BY PETER N. KIRSTEIN
Professor Iymen Chehade, Columbia College Chicago, and I are members of Illinois AAUP Committee A on Academic Freedom and Tenure. We are appearing on a panel in Chicago that is sponsored by the United Nations Association as part of their Global Conflicts Resolution series. The panel is April 13 in Chicago’s Loop and this is a link to the event. We will be addressing academic freedom and Middle East Studies, as well as other aspects of Israel’s occupation and blockade of the West Bank and Gaza respectively. Mr Chehade was engaged in a nationally covered academic freedom case when one of his sections of the Israel-Palestinian conflict was removed following the showing of the Academy Award-nominated documentary, 5 Broken Cameras. A student complained the film was not “balanced.” I showed the stirring film this semester, and Professor Chehade was a guest speaker in the next class!
Other panelists are Dr. Wajeeh Abu-Zareah, NBC Correspondent, Gaza and Kalman Resnick, JD, Immigration Attorney. As we have seen in the Norman Finkelstein and Steven Salaita cases, persecution arising from Islamophobia, may lead to efforts to marginalise non-white victims of colonialism, by regulating the academic narrative. Controlling or punishing pedagogy that defies the power structure in this country is palpable and is especially acute in Middle East Studies,
This semester I offered a new course: The United States and the Middle East: At Home and Abroad. It traversed through various curriculum committees, but lo and behold, it was accepted as a General Education requirement as an Interdisciplinary Seminar. One of the disciplines–hate the word because I am very undisciplined in the search for the truth–is history, the other is pedagogy. I have devoted about half the class to Israel-Palestine, the Bush criminal wars, and the other half to the academic freedom struggle in proffering Middle East studies. This is a portion of the syllabus that readers may find of interest:
The course is being offered for the first time and will assess the history of the Middle East with emphasis on America’s role in this region. Because of the vast nature of this enterprise, the course will begin with the arrival of Muslims to America, but focus its time period from the end of World War I and the beginnings of European and US penetration of the area with the demise of the Ottoman Empire, to the current period. The course will assess the various actions of Presidents Truman through Obama from the recognition of the State of Israel in 1948 through the use of drone warfare under Obama. Much of the course will focus on the Israel/Palestinian conflict which is the single most significant component of the modern history of the region. However, the so-called “War on Terror” with its escapades into Afghanistan, Iraq, and Libya will also be assessed. Other aspects of this course will focus on the Iran-nuclear question. These topics will be the history component of the course.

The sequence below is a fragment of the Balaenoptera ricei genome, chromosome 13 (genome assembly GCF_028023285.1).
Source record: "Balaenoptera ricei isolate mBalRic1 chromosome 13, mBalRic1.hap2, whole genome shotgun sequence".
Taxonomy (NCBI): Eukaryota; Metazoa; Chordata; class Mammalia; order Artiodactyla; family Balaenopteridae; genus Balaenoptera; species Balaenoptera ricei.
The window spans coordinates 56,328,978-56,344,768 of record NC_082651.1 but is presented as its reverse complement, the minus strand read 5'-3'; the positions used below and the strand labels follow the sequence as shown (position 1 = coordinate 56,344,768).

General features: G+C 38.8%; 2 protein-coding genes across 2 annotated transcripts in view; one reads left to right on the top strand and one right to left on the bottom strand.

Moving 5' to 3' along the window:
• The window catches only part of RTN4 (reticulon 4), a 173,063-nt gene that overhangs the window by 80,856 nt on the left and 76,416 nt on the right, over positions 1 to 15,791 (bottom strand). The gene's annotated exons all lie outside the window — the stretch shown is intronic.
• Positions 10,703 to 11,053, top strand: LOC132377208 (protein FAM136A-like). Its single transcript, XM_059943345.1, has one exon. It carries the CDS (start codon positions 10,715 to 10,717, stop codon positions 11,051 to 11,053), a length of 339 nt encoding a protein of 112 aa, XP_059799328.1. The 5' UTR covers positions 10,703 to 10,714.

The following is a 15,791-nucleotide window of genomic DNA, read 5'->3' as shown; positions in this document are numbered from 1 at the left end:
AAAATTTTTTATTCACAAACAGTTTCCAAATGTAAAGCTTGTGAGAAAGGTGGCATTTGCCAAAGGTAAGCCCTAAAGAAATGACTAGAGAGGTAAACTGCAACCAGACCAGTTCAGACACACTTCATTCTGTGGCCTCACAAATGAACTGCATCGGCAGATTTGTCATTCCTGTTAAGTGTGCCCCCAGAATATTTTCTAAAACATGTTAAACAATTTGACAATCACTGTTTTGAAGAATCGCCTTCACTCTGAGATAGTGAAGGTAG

The course counts as an Interdisciplinary Seminar and this entails two distinct disciplines or subject areas of study. History and the other deals with the politics of pedagogy (teaching) within academia that attempt to define how the Middle East should be taught. Many professors have been coerced, sanctioned, silenced and persecuted for offering courses on the topics covered in this syllabus. We need to see starkly that what you learn in a classroom may come with great sacrifice as one generation attempts to free itself from the chains of the past. There was a time when women’s history, African-American history and gender history were considered taboo subjects. Today the Middle East is not taboo but developing certain pathways to the search for the truth might be. So we will examine the general phenomenon with specific case studies of prominent scholars or programmes that have been affected by the tumult in the Middle East and the politicisation of education, NOT by professors, but by special interest groups, lobbyists and crusaders for a narrative that is acceptable to them.
The Gen Ed programme wants folks to take an IDS to enhance the integration of learning. Well integration is always good, to be sure, and in this case it is really a requirement to have a course that is cross-disciplinary or multi-disciplinary in content. Most courses are, at least in the humanities and social sciences to begin with. Yet this course is rather dramatically pursuing this due to the integration of war, politics, and university issues that so dramatically inform the US-Middle East relationship. I have not taught a course other than Hiroshima and the Nuclear Age where I have such intimate knowledge of the subject matter which in this case is the educational-pedagogy component. I am certainly an expert on the academic freedom side of this course, and in my role as vice president of the American Association of University Professor (Ill), have defended many professors who are Middle Eastern and/or Middle East specialists.
Professors should bring in their experiences, biases, passions, prejudices, beliefs into the classroom. The intent is not to restrict debate but expand it. The goal is not to preach but to profess: there is a difference. The objective is not to proselytize but to search for the truth with purpose and conviction. I have very strong feelings about this subject matter and want you to share yours with me regardless of the outcomes in terms of positions held. I don’t believe one can fully understand the US role in the Middle East without exploring both the domestic and external affairs dimensions!